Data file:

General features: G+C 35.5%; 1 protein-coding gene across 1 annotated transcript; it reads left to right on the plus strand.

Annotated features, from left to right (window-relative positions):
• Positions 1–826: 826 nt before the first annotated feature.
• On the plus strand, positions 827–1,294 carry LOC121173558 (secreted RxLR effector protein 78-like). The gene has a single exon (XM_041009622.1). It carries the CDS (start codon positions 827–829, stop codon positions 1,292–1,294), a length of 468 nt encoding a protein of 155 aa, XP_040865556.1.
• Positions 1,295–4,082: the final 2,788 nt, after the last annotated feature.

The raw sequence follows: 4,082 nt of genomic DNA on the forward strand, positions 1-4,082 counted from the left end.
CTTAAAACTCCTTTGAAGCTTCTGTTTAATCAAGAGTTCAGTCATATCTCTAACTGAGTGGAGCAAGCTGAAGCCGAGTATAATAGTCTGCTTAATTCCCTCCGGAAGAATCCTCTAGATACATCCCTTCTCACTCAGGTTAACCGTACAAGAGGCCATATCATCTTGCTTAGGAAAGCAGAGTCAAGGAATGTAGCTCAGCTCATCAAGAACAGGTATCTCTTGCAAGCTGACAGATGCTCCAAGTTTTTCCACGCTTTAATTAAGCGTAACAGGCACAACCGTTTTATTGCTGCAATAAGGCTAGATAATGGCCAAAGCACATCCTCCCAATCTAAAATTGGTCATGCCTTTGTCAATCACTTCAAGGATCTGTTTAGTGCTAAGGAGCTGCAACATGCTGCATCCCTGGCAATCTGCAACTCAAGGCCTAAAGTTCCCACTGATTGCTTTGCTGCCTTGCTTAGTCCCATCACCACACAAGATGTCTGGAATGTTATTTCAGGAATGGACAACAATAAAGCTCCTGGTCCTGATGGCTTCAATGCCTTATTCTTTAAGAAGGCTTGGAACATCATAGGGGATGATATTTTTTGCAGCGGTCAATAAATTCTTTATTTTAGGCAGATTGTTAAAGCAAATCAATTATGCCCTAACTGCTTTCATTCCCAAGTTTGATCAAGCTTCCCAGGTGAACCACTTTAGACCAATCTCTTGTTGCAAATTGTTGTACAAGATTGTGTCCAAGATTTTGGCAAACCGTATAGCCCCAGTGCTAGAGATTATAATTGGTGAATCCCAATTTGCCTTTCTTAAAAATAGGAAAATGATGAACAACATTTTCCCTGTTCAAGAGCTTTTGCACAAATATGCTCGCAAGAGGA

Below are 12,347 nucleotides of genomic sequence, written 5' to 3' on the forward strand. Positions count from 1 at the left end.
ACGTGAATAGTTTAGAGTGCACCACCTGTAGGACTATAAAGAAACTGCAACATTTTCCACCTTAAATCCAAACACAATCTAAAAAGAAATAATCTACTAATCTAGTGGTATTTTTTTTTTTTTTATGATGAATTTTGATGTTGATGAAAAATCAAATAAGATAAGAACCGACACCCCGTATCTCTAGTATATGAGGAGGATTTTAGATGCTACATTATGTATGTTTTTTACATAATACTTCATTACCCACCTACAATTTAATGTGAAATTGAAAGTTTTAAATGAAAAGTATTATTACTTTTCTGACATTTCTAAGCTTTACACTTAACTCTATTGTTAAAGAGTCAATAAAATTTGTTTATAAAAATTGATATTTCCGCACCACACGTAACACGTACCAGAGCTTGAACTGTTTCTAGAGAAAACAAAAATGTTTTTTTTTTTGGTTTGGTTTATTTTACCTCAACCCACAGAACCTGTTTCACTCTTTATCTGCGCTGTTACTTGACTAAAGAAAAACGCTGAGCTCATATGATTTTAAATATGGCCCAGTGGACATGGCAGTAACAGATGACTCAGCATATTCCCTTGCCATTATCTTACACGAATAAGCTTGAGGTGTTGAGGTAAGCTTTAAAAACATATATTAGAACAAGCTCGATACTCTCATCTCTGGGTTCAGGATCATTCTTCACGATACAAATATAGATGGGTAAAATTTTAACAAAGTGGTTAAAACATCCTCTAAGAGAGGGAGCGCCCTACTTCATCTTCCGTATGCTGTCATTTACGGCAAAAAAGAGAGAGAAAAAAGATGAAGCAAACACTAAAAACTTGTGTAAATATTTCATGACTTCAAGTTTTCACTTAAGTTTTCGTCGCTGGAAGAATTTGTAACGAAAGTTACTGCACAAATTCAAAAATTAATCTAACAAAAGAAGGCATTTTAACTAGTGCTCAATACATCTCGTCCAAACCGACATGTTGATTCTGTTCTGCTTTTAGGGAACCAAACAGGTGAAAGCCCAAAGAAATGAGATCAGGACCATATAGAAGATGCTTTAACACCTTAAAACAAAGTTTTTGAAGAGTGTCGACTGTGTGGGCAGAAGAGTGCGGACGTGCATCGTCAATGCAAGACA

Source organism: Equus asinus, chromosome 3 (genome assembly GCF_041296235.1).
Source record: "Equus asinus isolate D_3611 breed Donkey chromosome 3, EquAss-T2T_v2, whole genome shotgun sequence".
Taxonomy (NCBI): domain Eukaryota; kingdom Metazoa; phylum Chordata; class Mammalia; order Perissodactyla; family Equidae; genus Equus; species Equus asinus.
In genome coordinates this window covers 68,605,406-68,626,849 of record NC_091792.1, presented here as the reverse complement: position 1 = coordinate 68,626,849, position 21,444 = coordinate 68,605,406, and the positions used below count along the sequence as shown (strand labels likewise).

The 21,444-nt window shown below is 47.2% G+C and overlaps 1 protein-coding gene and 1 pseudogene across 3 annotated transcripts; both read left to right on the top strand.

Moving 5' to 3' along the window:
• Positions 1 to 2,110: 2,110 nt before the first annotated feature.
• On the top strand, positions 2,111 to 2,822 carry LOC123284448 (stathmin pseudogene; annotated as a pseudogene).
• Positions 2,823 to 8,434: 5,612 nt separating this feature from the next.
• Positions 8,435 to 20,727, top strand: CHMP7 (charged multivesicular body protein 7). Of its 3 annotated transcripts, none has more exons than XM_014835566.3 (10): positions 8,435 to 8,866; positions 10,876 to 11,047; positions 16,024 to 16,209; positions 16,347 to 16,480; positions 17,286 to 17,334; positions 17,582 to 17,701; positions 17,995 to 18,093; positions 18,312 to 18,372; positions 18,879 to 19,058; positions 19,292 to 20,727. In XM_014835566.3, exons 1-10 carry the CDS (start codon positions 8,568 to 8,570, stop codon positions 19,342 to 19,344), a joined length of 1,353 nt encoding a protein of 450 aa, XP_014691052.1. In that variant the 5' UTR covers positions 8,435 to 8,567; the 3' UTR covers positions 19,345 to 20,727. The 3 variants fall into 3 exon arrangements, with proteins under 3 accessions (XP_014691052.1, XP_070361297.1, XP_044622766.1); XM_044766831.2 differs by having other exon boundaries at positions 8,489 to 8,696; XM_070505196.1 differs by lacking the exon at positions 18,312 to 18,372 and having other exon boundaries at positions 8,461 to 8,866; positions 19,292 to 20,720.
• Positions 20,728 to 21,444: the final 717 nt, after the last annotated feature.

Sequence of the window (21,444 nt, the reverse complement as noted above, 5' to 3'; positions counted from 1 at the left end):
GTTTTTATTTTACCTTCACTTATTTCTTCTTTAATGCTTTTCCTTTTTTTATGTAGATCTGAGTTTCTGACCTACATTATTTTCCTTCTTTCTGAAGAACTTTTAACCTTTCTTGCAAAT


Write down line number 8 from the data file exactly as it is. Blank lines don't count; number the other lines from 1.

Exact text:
Below are 12,347 nucleotides of genomic sequence, written 5' to 3' on the forward strand. Positions count from 1 at the left end.